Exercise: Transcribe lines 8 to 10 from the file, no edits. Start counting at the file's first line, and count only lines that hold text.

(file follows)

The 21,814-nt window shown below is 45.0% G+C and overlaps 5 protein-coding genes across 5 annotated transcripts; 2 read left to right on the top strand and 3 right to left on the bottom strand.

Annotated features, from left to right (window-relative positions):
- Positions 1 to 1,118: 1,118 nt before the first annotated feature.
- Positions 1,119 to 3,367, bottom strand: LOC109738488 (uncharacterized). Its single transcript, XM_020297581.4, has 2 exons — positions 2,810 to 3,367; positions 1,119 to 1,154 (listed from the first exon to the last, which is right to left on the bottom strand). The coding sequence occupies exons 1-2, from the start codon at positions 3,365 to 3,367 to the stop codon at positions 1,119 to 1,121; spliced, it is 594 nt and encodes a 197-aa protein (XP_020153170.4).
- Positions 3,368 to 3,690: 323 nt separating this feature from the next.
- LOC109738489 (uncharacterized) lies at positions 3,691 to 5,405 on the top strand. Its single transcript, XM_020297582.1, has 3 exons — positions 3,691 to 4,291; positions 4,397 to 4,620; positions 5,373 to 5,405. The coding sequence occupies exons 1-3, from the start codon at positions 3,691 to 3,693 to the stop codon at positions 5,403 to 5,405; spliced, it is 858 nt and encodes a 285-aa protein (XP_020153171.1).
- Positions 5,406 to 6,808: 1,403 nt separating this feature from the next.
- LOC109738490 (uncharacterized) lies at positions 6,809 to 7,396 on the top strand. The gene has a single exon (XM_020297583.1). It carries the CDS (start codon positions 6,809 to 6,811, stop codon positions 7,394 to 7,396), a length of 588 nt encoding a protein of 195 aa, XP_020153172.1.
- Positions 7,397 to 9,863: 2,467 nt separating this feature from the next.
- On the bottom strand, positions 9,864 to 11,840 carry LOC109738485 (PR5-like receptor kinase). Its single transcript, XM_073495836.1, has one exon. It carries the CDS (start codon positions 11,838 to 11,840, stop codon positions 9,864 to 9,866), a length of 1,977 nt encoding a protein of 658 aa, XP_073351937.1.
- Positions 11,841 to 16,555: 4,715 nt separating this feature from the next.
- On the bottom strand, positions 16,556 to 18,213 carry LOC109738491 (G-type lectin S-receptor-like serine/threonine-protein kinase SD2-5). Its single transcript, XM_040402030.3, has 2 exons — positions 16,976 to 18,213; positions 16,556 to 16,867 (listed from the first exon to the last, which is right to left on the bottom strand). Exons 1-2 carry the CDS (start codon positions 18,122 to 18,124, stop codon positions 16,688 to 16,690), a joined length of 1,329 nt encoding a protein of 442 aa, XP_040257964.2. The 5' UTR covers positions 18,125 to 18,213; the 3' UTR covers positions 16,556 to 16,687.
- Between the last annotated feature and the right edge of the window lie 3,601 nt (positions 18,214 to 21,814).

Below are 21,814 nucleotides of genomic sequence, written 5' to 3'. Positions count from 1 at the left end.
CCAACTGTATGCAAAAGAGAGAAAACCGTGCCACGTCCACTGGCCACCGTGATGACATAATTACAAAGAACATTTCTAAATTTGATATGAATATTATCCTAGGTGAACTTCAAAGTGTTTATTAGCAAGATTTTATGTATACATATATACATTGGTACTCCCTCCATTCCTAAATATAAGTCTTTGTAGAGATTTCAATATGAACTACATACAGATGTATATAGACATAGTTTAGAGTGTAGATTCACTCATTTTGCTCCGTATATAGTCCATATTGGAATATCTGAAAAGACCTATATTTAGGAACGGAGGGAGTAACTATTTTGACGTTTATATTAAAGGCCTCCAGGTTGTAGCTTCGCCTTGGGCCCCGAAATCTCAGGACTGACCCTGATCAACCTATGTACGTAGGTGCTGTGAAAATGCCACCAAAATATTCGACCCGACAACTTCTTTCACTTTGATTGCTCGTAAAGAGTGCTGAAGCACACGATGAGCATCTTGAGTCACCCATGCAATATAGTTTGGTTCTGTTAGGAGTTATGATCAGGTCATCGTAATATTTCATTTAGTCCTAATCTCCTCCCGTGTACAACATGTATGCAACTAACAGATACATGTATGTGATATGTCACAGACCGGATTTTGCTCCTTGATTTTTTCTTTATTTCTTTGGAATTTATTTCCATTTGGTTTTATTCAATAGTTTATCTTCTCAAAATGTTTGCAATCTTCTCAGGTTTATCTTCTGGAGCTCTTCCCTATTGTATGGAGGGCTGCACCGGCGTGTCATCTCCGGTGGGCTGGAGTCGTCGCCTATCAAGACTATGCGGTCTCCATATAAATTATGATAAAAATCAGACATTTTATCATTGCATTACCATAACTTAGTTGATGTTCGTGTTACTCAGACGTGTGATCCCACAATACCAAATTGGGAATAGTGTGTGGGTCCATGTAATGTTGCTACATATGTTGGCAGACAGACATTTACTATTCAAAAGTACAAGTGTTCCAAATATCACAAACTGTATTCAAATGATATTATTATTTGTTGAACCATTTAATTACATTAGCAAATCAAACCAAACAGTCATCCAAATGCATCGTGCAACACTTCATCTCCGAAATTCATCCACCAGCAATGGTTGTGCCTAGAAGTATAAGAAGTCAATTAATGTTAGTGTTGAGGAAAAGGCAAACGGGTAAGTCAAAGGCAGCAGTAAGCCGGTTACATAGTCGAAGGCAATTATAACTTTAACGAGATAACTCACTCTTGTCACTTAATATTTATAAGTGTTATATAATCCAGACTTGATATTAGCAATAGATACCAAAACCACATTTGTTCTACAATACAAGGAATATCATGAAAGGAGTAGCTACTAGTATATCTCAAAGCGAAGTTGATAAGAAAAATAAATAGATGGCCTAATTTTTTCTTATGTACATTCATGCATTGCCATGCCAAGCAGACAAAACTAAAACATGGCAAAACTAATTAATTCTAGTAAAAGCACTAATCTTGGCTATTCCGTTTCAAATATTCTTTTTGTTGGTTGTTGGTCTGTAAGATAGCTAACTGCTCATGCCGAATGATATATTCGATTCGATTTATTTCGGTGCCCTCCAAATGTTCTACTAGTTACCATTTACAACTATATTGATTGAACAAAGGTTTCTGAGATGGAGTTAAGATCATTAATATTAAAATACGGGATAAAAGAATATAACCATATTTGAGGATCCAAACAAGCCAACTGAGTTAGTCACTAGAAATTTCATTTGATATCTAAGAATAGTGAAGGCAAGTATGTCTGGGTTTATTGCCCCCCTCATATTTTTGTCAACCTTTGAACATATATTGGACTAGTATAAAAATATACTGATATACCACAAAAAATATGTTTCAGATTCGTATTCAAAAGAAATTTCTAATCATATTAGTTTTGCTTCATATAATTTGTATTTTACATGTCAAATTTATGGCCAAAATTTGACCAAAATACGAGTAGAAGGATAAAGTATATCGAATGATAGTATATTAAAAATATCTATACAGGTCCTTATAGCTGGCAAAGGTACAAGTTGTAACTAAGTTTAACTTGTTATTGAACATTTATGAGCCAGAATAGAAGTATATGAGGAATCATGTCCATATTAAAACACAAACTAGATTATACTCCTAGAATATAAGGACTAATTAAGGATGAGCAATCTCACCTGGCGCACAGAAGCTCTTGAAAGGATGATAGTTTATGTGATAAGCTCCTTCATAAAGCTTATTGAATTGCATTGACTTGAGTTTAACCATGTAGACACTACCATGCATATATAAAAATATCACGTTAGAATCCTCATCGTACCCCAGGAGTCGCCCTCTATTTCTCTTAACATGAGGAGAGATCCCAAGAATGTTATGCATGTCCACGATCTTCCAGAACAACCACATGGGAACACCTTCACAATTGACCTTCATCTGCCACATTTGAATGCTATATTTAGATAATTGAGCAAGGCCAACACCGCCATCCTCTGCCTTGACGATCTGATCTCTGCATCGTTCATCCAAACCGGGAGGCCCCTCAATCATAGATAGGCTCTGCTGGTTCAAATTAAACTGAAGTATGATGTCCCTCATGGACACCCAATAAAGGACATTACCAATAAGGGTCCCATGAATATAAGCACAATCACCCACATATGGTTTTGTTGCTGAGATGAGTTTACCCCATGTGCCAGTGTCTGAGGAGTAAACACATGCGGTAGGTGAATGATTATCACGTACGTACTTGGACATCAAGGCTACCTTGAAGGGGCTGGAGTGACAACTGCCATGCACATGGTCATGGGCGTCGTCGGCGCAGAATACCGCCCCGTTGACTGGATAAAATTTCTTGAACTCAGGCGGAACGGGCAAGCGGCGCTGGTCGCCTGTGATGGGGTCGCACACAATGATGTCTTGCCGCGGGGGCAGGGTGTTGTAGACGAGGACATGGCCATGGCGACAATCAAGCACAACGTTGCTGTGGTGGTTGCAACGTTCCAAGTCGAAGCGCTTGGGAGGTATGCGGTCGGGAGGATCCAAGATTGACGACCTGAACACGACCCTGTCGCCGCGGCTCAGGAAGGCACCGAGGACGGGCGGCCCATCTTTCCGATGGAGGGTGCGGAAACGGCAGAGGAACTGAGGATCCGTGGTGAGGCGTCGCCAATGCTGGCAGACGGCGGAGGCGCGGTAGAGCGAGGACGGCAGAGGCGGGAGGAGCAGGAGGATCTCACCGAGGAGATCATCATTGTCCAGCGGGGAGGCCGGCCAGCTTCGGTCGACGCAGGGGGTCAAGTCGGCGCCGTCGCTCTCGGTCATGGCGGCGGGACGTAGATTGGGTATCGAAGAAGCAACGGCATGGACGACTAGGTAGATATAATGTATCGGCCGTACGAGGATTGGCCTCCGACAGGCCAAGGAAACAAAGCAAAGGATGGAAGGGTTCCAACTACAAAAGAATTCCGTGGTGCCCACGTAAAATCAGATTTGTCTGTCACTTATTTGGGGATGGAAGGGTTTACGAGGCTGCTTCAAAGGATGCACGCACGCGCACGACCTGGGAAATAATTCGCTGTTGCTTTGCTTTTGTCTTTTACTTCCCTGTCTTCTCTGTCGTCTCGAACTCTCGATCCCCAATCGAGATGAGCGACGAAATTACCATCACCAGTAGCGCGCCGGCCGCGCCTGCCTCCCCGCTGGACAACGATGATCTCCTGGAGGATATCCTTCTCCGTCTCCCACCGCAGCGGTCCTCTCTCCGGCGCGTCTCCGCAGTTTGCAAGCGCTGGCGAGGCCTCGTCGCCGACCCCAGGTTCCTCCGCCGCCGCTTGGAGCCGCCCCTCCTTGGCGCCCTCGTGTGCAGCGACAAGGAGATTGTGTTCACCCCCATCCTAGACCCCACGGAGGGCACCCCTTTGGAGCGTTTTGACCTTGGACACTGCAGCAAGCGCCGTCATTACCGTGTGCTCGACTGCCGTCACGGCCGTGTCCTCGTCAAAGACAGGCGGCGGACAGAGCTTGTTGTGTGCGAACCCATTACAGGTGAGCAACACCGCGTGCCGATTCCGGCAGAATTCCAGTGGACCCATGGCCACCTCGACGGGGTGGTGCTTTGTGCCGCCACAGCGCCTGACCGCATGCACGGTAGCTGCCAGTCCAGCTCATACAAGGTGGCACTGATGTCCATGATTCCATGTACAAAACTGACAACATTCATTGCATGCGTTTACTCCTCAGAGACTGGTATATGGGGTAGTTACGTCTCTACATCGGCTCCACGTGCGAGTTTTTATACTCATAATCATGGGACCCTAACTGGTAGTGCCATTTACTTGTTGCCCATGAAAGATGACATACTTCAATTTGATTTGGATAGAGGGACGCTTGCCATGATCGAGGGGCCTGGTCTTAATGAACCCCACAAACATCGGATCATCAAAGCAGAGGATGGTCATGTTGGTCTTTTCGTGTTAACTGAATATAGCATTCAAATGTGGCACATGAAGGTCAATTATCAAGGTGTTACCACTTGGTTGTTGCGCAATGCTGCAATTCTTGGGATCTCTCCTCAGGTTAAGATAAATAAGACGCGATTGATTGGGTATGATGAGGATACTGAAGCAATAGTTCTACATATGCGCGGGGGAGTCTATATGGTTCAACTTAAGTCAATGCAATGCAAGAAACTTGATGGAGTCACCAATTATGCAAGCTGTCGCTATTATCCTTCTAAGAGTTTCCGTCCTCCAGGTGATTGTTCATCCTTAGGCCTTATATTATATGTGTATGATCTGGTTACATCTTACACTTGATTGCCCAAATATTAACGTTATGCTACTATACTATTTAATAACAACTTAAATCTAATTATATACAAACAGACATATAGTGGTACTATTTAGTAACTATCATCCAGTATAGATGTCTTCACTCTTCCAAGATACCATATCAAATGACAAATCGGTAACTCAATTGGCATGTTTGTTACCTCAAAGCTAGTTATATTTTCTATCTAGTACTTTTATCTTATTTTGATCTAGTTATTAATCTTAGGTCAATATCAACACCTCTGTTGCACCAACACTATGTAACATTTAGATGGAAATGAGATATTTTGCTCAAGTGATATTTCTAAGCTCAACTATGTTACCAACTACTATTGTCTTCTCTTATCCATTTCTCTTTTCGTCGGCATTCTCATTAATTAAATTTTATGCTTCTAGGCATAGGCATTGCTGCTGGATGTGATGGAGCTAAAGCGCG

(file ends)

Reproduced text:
- LOC109738490 (uncharacterized) lies at positions 6,809 to 7,396 on the top strand. The gene has a single exon (XM_020297583.1). It carries the CDS (start codon positions 6,809 to 6,811, stop codon positions 7,394 to 7,396), a length of 588 nt encoding a protein of 195 aa, XP_020153172.1.
- Positions 7,397 to 9,863: 2,467 nt separating this feature from the next.
- On the bottom strand, positions 9,864 to 11,840 carry LOC109738485 (PR5-like receptor kinase). Its single transcript, XM_073495836.1, has one exon. It carries the CDS (start codon positions 11,838 to 11,840, stop codon positions 9,864 to 9,866), a length of 1,977 nt encoding a protein of 658 aa, XP_073351937.1.